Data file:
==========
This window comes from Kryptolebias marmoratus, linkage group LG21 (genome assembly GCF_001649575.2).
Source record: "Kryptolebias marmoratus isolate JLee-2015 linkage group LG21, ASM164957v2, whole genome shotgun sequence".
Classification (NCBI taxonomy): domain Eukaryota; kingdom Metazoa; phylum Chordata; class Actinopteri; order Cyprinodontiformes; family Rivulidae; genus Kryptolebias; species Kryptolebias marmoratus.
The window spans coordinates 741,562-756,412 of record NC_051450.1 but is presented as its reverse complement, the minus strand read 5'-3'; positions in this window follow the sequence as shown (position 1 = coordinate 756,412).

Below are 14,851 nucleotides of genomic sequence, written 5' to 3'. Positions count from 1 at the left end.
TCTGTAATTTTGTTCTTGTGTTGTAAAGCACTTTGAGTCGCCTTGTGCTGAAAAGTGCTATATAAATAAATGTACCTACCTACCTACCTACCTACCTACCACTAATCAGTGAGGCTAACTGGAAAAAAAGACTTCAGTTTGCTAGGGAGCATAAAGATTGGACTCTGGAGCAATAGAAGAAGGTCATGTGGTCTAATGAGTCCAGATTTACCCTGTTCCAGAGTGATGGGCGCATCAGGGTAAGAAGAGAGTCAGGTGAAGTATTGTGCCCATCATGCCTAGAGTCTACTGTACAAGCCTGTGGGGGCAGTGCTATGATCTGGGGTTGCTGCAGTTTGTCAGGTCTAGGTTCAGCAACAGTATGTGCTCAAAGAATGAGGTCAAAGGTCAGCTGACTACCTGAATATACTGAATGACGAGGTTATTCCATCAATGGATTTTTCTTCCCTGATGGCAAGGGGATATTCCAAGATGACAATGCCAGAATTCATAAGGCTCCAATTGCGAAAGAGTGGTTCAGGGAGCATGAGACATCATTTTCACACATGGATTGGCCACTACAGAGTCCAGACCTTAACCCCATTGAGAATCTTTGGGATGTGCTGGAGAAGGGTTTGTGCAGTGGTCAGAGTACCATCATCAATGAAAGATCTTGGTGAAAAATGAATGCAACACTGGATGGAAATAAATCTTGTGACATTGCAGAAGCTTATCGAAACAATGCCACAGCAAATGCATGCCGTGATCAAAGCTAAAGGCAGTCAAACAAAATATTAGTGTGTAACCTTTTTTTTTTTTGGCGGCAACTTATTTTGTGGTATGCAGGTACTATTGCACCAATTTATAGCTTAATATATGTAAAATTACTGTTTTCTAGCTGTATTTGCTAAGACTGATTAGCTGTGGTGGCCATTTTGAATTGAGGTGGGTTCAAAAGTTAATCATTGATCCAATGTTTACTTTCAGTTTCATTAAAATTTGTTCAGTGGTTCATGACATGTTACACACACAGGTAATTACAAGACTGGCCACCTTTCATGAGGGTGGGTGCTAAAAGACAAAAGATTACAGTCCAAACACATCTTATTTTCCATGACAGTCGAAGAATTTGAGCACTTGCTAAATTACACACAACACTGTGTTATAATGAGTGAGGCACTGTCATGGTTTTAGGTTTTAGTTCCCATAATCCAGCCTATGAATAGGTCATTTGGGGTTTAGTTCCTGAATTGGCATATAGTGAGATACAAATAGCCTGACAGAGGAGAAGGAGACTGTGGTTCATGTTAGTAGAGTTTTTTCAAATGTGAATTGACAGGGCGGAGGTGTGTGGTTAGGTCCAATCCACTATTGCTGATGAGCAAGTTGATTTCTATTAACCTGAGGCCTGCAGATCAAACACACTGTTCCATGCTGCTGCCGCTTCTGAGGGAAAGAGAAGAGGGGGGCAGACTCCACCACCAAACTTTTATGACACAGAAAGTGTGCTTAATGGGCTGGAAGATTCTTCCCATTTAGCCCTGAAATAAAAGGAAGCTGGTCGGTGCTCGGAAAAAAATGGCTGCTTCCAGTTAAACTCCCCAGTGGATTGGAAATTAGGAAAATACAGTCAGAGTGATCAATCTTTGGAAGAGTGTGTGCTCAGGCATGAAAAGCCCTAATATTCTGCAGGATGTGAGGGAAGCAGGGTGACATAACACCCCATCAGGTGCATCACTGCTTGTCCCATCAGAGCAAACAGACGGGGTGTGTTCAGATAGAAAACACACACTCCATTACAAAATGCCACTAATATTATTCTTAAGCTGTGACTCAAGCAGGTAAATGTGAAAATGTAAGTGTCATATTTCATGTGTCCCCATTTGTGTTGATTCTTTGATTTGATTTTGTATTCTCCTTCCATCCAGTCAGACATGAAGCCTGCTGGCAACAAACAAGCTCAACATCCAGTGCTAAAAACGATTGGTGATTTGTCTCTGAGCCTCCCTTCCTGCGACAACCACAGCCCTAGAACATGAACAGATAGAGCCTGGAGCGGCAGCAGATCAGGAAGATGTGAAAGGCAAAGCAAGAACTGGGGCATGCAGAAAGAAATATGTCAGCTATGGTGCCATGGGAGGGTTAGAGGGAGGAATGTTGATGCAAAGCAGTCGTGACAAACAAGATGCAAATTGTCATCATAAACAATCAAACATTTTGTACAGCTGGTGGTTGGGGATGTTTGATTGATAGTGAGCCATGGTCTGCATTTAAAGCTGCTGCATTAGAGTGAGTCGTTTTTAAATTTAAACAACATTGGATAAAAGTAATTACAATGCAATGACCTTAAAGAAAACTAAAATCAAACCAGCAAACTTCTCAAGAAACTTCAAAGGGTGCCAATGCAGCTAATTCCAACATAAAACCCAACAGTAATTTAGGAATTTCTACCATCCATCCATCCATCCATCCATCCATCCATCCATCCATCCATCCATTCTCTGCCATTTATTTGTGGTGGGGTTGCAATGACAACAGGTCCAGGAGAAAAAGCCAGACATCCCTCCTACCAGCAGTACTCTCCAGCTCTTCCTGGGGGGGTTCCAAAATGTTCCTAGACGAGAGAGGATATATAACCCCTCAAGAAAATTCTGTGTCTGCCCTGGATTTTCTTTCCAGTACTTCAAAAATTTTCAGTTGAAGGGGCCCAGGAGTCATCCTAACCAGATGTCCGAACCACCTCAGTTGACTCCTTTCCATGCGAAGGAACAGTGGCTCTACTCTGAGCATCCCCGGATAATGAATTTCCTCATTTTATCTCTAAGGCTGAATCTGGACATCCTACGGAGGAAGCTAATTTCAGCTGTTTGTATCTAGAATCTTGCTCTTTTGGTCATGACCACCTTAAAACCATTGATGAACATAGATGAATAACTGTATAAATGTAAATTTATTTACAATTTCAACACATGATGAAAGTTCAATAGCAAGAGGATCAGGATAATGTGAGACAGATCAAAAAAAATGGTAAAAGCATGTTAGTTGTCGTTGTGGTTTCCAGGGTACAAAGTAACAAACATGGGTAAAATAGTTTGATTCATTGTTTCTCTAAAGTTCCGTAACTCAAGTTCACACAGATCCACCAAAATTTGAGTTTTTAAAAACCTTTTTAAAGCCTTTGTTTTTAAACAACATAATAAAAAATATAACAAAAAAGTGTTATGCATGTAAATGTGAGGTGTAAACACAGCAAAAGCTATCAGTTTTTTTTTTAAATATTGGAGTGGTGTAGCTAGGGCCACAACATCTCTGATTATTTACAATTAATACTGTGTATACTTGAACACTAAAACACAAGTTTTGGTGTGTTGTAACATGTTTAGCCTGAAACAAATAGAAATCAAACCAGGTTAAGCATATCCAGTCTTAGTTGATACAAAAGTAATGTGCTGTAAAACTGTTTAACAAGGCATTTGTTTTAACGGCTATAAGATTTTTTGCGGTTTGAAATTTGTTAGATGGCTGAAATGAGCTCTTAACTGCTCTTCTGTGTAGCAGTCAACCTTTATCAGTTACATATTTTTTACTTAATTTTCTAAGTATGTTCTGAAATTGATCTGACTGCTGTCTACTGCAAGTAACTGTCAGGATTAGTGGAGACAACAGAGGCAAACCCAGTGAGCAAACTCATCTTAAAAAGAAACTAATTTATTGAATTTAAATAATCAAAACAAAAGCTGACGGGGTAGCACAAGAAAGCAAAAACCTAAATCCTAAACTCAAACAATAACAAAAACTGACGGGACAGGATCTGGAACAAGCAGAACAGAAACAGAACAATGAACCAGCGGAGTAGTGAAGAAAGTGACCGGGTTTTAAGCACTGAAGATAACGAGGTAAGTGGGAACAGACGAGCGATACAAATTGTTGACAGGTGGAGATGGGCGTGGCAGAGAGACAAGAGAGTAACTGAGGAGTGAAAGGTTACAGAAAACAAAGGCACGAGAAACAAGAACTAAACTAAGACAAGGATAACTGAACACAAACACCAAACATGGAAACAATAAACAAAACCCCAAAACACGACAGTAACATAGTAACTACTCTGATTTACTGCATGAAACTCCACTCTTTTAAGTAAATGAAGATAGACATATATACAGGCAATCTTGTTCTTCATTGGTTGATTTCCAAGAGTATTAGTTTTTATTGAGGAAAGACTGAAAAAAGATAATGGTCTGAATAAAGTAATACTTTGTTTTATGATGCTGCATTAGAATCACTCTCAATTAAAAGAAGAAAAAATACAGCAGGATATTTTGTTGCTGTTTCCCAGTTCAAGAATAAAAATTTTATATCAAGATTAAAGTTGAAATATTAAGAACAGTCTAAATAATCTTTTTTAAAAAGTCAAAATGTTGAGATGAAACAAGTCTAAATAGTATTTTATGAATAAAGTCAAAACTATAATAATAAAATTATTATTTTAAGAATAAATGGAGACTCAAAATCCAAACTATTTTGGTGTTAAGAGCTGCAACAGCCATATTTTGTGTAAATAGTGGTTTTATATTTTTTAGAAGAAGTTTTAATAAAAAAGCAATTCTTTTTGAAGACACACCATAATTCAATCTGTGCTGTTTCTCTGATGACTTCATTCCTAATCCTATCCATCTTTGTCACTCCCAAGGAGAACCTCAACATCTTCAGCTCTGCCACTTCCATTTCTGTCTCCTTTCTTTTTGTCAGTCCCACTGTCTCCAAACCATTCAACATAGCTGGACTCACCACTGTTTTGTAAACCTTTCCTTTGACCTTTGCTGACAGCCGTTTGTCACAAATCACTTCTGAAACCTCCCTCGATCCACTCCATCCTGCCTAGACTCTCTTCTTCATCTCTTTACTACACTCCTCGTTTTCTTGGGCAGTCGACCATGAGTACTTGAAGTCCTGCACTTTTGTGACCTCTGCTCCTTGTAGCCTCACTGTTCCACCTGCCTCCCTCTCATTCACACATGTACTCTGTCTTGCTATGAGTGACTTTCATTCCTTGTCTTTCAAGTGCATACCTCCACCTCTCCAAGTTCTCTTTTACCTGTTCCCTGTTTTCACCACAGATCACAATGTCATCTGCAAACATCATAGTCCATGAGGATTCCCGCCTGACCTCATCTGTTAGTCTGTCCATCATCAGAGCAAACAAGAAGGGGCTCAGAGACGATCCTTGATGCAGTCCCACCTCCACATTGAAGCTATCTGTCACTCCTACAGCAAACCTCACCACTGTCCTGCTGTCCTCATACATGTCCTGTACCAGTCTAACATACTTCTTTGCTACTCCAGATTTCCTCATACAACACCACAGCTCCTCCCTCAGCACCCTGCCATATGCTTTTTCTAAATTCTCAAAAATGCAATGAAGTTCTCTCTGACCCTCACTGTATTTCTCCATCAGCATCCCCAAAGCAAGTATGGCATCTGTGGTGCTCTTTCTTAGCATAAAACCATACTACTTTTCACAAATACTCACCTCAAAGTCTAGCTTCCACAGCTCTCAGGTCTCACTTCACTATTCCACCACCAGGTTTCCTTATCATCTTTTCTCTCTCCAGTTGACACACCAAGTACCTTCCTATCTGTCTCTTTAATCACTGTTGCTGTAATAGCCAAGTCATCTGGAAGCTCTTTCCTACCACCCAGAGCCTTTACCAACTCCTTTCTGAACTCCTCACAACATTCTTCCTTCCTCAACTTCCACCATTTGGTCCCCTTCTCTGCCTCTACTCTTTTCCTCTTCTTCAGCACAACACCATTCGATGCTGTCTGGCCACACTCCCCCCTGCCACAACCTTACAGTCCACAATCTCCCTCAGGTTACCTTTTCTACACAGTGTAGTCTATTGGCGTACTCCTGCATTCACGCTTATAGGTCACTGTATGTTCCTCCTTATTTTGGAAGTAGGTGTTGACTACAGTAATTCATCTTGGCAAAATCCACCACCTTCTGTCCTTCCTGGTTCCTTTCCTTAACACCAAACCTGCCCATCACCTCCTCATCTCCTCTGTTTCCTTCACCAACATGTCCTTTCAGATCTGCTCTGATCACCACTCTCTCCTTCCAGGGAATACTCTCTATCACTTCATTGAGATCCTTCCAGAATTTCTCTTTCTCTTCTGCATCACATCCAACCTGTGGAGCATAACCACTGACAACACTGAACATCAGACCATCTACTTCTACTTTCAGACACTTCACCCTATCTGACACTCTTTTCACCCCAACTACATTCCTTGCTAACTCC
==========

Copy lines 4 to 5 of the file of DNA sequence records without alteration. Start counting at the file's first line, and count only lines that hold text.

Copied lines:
The window spans coordinates 741,562-756,412 of record NC_051450.1 but is presented as its reverse complement, the minus strand read 5'-3'; positions in this window follow the sequence as shown (position 1 = coordinate 756,412).

Below are 14,851 nucleotides of genomic sequence, written 5' to 3'. Positions count from 1 at the left end.